Pasty, Poldark & Pirates

Of course there’s a lot more to Cornwall – clotted cream, cream teas and ice cream – a lot of C’s as well as P’s.

For our visit, we made sure we were dressed for every occasion – from the right tartan bowtie (thanks to Distinguished Dog Company for dressing us), coats in case of wet weather conditions –

We had to tie George to the pole in case he was blown away

to pirate gear for fighting those Benbow Brandy Men when we stopped over in Penzance.

We tried chasing that one off the roof but realised he was just a statue stuck on top of the Admiral Benbow – across the street from where we stayed.

One of the oldest drinking houses in Penzance.

We were not disappointed by “Poldark country.”

In fact, the wind added to the dramatic coastline.

Wearing my new Cloud7 raincoat – available on

Of course it goes without saying that we had to have a Cornish pasty when in Cornwall.

Unfortunately this was NOT a real pasty – only a stuffed toy! LOL!

I must say Mum ate most of it but she did let us have a taste.

And don’t forget – when in Cornwall having Cream Tea, do it the Cornish way!

Jam on the bottom and Cream on the top!

Such a short trip but so many lovely memories. It was on Mum’s to do list for a long while. So glad we did it as a trio.

Wind blown together

Just in case you wonder what is in my backpack – a water bowl and poo bags. Somehow I think there should be treats in there too.

May’s comment: Been wanting to make this trip to the Isles of Scilly for a long time. Friends wanted to go too but we could never find the time that suited everyone. After a busy Summer with the kids, and the weather is still good and the families have all gone home for school, an impulsive decision got us going.

The Isles of Scilly are like nowhere else in England. An outstandingly beautiful cluster of islands off the coast of Cornwall, Scilly is a world apart from every day life.

I really didn’t know much about the Isles of Scilly except I had learnt from various friends on how to get there – as well as the stories of unpredictable weather and flight cancellations. So when I had time to take this journey I was prepared for flight and/or ferry cancellations – and kept telling myself – take it as it comes. It’s part of the journey.

In the end it wasn’t so difficult. The train journey was easy – there are direct trains from London Paddington to Penzance. Making the decision to stay overnight at Land’s End was a good idea. And we discovered it wasn’t as desolate as it sounded. There was an entertainment complex behind the hotel. The Penwirth Studios of the hotel was the quieter option and would definitely opt for that again the next time we’re there.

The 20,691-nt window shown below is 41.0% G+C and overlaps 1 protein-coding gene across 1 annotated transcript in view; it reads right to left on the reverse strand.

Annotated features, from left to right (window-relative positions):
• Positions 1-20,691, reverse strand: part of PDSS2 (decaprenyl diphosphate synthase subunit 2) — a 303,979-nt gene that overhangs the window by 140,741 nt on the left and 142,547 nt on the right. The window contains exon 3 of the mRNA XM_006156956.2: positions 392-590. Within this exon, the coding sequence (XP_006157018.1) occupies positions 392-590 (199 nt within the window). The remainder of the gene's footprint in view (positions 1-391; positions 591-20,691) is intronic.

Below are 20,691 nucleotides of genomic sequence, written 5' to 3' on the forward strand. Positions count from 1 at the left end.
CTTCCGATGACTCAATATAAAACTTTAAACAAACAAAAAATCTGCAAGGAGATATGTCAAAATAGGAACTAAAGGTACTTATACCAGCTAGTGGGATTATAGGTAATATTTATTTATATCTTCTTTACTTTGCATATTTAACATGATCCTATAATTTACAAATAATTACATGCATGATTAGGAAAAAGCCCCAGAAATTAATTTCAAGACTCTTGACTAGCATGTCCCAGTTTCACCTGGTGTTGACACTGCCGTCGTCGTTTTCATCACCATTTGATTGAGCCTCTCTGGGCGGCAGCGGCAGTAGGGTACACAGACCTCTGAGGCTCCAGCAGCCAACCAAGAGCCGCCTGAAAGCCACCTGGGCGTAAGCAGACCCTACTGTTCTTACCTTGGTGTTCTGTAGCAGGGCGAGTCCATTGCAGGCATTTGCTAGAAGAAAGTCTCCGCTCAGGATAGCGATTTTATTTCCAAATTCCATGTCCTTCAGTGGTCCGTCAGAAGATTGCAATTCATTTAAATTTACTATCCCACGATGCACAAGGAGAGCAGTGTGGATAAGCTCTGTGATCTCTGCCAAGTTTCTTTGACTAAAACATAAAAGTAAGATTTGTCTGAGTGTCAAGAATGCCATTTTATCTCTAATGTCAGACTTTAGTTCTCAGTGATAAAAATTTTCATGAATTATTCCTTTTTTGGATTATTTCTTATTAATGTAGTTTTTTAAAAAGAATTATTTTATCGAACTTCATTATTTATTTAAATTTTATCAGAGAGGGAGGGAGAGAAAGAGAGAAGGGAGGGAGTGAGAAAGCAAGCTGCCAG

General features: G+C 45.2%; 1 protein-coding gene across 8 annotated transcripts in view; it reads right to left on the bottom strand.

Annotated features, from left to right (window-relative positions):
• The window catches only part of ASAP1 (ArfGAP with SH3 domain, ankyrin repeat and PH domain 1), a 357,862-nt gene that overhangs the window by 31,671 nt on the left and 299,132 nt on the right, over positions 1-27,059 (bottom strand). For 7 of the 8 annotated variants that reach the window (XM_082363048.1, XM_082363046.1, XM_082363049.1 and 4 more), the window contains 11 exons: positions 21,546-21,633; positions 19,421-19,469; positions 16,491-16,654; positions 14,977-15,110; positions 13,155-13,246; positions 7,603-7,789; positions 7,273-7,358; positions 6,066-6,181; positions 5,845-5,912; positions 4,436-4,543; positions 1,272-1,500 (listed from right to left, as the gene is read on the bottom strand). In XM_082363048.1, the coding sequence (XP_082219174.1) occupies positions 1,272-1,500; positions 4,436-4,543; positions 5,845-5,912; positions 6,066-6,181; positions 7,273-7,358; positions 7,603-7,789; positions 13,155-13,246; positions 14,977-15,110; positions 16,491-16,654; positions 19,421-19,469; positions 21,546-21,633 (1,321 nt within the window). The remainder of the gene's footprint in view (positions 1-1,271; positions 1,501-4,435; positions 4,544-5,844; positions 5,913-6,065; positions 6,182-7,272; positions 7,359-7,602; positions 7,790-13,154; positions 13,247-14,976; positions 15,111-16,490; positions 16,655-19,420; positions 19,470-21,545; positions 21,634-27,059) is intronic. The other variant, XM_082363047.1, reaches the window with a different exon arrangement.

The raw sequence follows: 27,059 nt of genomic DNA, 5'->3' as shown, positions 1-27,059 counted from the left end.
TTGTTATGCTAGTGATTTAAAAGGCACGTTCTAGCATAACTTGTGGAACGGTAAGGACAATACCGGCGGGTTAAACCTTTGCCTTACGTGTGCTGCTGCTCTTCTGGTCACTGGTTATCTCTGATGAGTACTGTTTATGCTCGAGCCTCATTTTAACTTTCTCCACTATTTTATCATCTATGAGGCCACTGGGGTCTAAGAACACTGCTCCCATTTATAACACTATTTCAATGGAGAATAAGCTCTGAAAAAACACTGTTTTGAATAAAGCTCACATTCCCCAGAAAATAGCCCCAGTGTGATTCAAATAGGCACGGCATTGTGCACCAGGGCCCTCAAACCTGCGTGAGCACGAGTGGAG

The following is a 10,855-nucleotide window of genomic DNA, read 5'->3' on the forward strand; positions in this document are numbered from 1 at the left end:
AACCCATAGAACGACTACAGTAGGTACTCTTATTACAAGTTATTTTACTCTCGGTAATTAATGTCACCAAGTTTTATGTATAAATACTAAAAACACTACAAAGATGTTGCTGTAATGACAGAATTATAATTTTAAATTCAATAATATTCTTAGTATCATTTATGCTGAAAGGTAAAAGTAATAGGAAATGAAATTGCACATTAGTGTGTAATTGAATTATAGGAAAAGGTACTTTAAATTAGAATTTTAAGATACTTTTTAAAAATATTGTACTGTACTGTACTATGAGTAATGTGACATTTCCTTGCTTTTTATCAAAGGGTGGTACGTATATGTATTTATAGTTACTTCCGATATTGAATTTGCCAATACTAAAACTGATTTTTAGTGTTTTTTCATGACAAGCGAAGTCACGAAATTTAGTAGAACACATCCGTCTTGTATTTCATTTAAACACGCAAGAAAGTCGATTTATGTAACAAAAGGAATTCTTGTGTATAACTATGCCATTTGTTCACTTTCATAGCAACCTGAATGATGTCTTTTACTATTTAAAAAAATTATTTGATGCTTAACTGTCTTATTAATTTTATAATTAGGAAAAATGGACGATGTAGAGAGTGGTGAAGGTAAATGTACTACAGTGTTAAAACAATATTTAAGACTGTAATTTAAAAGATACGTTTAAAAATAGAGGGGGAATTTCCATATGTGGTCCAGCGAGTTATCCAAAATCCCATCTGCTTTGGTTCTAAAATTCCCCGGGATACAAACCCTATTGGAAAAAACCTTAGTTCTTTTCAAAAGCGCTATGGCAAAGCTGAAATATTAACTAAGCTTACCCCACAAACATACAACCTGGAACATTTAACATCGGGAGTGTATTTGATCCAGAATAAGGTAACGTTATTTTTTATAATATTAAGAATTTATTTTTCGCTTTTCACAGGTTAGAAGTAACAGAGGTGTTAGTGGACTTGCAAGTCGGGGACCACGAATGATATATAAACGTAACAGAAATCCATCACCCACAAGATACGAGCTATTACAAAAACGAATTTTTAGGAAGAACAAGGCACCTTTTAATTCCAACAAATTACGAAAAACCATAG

Land’s End airport was a short taxi ride.

The Skybus comes crate-ready and was super easy. Both Darcy and George fitted in there with ample room for another. The dogs wished they were on my lap during take off but they could see me from the crate. But it was 15 mins. Darcy’s a pro at flying, George was a bit anxious but it was over in no time.

Those BIG ROUND eyes!

We had asked the Hell Bay hotel on Bryher to make transport arrangements from the airport. Arriving at St Mary’s, we were met by the Tresco Estates team of transporters who drove us to the docks to catch a ferry to Bryher. The boat ride was about 25-minutes. Darcy hopped onto the boat on her own while I carried George.

Getting off at Bryher, the hotel’s porter met us at the dock and drove us to the hotel. It was a short walk but I didn’t know where we were going. At the hotel, if your dogs are well-behaved, they are allowed off-leash on the hotel grounds. Darcy was not a problem but that street-dog George went wandering – and checked out the new environment. But that was the first day – after that they were constantly next to me. And what a joy it was to be able to walk around with them freely.

At the hotel, anyone wanting to dine with their dogs could eat at the Bar area – and order from the excellent restaurant menu.

The bar menu wasn’t bad either. We ate well.

The islands are super dog friendly – not necessarily the restaurants but they got on and off boats. The only where dogs are now allowed to stay overnight is Tresco. There are also no hotels on Tresco, only holiday homes.

We didn’t have time to visit the other inhabited islands but the next time we’d love to check our the beaches at St. Martin’s.

The return trip was long – we couldn’t get a flight where the dogs could get on. So we thought to try the Scillonian ferry. It was easy-peasy but long. Dog were allowed – as far as I could tell – anywhere. Though the leaflet said there were restricted areas, when we were boarding, I asked where we were allowed and the crew said – everywhere!

We sat on the deck because I didn’t want to get sea-sick and besides I was told you could spot dolphins and sometimes whales. We didn’t.

After a two hour ferry ride, it was too late to catch a train straight back to London. We found a lovely hotel, The Artist Resident on Chapel Street – eclectic and charming. And a dog-friendly restaurant.

And then a five-hour train ride. We’re home and exhausted.

Travelling with two dogs meant I had to travel light. One backpack, one cross body handbag – gave me hands to carry George at times and hold Darcy’s lead.

It wasn’t a problem travelling with the two of them – and its been awhile since the three of us travelled together. And so glad we could take this photo together.

There was one thing we had not mentioned. Our feeding. We think we might have found our solution. Very excited and thrilled. Watch this space for more info.

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